Rosetta@home is a new distributed computing project sponsored by the University of Washington, Howard Hughes Medical Institute, NIH and the National Science Foundation:
In the case of Rosetta@home, people can put their computers to work on the science of proteins, which are the building blocks of all life. Understanding how proteins form their complex, three-dimensional structures can help us learn how life begins, and it can also have huge implications for disease research.
“Rosetta@home seeks to solve one of the longest standing problems in molecular biology, with important implications for human health and the treatment of disease,” said Baker. [Dr. David Baker, a University of Washington and Howard Hughes Medical Institute biochemist -ed.] “I think it is wonderful that through the contributions of volunteers around the world, we can make real progress on this extremely challenging problem.”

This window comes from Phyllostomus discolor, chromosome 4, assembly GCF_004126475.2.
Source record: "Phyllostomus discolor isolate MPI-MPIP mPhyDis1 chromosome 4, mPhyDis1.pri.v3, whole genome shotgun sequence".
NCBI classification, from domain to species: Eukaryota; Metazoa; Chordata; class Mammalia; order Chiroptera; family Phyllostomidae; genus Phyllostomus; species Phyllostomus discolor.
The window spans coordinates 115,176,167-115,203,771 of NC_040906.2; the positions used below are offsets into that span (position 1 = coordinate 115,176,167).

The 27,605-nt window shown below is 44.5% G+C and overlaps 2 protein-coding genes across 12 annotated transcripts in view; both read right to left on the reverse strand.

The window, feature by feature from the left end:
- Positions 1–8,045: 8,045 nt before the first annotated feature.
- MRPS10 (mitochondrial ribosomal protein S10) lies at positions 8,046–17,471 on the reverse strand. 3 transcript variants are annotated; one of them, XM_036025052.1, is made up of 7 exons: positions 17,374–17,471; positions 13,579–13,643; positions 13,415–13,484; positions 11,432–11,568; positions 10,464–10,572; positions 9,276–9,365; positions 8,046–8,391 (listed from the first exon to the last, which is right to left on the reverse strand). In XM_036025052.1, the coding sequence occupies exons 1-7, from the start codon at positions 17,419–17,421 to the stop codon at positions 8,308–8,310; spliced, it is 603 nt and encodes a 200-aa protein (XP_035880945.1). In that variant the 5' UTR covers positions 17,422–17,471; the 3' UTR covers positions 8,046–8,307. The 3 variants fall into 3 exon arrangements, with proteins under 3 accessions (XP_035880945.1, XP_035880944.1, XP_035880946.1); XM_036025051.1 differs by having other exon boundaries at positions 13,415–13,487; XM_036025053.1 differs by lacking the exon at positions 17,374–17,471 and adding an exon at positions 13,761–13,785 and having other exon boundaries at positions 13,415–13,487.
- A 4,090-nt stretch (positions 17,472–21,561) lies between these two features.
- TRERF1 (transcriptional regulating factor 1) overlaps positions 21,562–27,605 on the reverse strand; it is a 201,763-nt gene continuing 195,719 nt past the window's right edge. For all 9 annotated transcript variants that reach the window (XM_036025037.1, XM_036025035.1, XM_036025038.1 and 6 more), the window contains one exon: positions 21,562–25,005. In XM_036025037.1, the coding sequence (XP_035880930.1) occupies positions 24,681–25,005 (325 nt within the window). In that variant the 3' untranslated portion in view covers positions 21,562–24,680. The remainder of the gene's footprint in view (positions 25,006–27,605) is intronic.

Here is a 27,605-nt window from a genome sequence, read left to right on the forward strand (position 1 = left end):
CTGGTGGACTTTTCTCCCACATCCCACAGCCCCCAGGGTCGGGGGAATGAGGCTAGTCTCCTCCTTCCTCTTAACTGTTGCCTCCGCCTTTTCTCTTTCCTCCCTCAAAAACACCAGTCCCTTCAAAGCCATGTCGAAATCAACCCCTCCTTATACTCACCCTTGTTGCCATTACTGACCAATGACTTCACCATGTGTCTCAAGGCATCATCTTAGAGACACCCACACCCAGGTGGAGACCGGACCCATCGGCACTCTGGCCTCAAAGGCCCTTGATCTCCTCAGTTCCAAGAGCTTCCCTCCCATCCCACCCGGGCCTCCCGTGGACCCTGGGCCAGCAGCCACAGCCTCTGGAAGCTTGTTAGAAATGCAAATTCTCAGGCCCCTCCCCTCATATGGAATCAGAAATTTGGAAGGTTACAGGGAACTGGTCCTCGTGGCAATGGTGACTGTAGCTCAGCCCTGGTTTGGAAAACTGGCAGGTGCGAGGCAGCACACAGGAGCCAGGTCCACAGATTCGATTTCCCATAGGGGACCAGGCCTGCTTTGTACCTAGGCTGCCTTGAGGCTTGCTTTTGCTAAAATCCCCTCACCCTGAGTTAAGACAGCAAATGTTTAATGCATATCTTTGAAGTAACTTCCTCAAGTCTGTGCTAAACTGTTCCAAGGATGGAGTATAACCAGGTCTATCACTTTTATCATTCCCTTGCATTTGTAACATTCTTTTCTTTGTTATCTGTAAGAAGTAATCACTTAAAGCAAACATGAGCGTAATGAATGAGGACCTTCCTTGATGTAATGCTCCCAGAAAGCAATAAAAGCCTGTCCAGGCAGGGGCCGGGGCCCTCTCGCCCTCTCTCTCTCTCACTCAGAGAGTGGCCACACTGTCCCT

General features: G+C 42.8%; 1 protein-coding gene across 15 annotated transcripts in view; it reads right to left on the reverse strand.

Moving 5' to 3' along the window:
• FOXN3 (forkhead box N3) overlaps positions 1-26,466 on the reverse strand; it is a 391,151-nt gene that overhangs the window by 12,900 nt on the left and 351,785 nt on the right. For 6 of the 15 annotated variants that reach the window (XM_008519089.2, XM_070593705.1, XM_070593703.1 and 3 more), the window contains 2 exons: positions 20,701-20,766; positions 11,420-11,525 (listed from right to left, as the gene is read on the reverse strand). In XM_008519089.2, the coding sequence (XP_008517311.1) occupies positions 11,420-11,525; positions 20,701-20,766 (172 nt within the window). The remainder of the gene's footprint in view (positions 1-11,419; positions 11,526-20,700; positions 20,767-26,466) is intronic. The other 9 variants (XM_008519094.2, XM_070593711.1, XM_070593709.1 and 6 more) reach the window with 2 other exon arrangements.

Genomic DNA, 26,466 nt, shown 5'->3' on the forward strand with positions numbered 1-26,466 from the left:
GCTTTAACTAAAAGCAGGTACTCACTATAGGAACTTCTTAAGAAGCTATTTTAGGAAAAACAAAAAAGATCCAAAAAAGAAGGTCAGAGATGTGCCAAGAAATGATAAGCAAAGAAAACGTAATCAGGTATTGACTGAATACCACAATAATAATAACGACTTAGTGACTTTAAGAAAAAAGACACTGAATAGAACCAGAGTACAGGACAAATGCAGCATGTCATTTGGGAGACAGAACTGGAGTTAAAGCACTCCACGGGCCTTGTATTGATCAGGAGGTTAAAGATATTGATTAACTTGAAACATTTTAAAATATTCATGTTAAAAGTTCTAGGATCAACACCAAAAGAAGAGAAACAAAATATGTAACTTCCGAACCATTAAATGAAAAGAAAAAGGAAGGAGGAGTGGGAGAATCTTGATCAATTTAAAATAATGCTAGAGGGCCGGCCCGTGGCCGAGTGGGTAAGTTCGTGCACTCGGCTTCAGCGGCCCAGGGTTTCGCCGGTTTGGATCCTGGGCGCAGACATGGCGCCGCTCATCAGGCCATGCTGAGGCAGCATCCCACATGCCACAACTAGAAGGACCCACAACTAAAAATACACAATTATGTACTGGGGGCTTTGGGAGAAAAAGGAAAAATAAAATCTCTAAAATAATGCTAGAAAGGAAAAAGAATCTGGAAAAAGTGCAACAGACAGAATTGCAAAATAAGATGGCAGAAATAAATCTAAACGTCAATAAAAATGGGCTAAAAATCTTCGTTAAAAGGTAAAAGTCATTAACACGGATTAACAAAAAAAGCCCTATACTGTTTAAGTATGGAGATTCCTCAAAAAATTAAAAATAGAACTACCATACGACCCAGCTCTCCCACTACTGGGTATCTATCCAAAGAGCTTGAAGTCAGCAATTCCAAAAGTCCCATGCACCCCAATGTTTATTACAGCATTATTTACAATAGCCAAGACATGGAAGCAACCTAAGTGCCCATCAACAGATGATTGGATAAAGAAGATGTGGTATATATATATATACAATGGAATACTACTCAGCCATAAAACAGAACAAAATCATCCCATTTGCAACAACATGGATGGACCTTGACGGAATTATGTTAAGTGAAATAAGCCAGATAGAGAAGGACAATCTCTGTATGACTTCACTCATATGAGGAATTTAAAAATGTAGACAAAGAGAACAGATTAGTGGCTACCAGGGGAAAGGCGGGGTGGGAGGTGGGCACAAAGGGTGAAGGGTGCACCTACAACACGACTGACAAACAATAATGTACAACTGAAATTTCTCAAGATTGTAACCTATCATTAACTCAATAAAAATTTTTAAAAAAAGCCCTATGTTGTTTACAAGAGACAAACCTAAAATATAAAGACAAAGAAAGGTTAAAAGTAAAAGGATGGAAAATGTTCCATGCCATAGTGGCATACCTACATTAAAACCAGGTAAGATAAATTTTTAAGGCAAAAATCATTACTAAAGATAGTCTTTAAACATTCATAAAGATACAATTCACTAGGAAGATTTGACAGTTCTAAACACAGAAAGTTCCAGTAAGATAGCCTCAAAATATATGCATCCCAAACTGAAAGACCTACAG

Being able to predict the complex structure of a protein in the malaria parasite, for instance, could give scientists a cellular roadmap for attacking and eliminating that parasite, preventing the spread of the disease. Or being able to design new proteins could help researchers design a vaccine for HIV, a major current effort in Baker’s group.
These are the kinds of advances that may be possible in the future as scientists like Baker perfect their computer models of protein structure. But those advances will be difficult without thousands and thousands of people donating something that doesn’t cost them a thing: their computer’s leftover power.